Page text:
A Quiet Museum in Prague
I knew I would love this place on seeing the sour-faced guards. It was late on a rainy afternoon, and they so obviously wanted to be elsewhere.
I, however, did want to be here. The Schwarzenberg Palace Museum is in the palace precinct in Prague, in one of the many sgraffiti- decorated Renaissance palaces on Hradčanské Square, beside Prague Palace. This area around the Palace was once a second home to the nobility who wished to be near the seat of power; now it proved a perfect place to go where my feet took me.
I began in the gardens, the lawns and trees washed to a luminescent green by the rain. Statues beckoned at every turn, leading me past beds of flowers and so, vis a stone tunnel, to the gallery itself.
Once past the stare of the guards, I entered to marble staircases and elegant corridors. The museum was virtually deserted, with many of the rooms empty. Beautiful blue and white pieces of Renaissance ceramics adorned the stairs. From the walls to the floors and ceilings, each part of the palace’s architecture is a work of art. Even the windows offered amazing views over the city.
Compared to the crowds on Charles Bridge or gathered to watch the chiming of the astronomical clock, (not to mention the beer halls) it seems that even on a rainy day the place is overlooked by most visitors to Prague.
Schwarzenberg Palace Museum is part of the National Museum, which is housed not in one place but in a few buildings across Prague, each with their own specialities. The Schwarzenberg concentrates on European art from antiquity to the end of the Baroque period, with a special emphasis on the Bohemian Renaissance, Mannerist and Baroque periods.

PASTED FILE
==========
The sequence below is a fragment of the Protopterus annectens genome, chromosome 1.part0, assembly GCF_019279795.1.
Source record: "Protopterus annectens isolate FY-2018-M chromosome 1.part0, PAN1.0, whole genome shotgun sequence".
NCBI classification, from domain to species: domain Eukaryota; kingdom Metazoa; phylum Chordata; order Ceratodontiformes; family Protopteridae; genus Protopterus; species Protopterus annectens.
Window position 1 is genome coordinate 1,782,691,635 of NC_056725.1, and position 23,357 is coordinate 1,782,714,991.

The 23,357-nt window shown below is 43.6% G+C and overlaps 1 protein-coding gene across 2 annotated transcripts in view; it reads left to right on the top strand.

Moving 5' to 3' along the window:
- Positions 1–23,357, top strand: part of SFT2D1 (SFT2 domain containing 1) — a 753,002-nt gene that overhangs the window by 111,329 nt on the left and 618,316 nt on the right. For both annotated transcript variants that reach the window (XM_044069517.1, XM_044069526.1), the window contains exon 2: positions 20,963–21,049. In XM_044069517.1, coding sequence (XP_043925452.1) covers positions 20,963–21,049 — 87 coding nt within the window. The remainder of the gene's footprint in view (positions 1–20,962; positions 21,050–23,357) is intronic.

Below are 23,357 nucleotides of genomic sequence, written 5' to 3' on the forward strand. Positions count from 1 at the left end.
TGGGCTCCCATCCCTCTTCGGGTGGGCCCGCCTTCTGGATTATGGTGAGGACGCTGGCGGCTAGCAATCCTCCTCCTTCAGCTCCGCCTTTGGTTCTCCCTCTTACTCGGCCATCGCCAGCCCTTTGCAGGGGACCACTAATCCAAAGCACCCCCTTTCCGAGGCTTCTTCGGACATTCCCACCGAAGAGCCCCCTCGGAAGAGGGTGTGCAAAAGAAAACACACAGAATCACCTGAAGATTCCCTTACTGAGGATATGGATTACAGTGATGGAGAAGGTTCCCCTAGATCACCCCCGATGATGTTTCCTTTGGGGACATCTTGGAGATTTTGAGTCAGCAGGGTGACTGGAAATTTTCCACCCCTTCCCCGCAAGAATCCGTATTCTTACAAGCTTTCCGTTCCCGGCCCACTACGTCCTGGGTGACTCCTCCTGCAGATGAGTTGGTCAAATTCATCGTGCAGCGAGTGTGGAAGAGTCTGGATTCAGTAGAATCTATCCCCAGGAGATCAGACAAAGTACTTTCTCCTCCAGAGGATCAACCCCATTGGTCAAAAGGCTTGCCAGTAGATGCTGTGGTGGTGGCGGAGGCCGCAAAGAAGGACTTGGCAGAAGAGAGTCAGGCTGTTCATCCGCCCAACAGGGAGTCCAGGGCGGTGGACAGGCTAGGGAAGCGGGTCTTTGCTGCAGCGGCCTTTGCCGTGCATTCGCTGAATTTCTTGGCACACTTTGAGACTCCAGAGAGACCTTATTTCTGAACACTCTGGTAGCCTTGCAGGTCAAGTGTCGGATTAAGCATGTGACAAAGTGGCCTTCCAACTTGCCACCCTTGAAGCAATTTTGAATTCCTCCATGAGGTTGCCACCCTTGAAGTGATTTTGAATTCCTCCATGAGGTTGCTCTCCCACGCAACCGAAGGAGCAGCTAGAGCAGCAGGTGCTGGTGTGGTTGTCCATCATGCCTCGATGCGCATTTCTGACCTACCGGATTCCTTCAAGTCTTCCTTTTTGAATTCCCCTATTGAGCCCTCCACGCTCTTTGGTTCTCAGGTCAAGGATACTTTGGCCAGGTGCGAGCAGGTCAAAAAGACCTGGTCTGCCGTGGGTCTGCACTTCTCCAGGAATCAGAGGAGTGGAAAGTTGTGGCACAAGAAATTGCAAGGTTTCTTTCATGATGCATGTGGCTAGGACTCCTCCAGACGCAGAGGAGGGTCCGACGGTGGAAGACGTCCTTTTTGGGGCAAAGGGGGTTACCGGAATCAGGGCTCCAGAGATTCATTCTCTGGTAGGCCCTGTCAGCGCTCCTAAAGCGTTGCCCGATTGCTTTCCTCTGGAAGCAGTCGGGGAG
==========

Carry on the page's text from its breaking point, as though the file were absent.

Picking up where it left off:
Had I arrived in the morning, most likely I would have wandered these rooms until, turning to a window, I’d find the world outside suddenly dark. Art from the Italian Renaissance has always spoken to my heart, even before my first visit to Florence at the impressionable age of ten. Here I could walk through its evolution, from its soft beginnings until it flowed into other styles and schools.
The Venetian school is heavily represented, while one room was filled with works by Rubens. I walked from one painting to the next, entranced, having them all to myself. then there were the bohemian works, of which I knew so little. A perfect combination.
Much I recognised from reproductions in art books, such as Rembrandt’s The Scholar in his Study, or the famous and twin paintings by Agnolo Bronzino of Cosimo I de Medici and his betrothed, Eleonora di Toledo.
Hers was the more splendid portrait, her resplendent clothes highlighted by a luxurious blue background. (The painting was used to advertise both her wealth and her royal blood to the Florentines, not only in her poise and expression, but also by the amount of lapis lazuli needed to produce the blue backdrop. At the time the semi-precious stone was prohibitively expensive.)
Lorenzo’s portrait, by contrast, is darker and simpler; by this marriage his social status rose from banker to Grand Duke of Tuscany.
As the official court painter of Cosimo I, Bronzino reproduced this style of painting in his portraits, which was to influence portraiture painting across the courts of Europe. His famous painting of the Duchess in a sumptuous gown with her second son Giovanni (now in the Uffizi) became the most iconic image of the Duchess.
Another day, another time, and I’ll return. Perhaps once more late in the day to be alone with the works, or at first opening, to spend a day wandering the palace.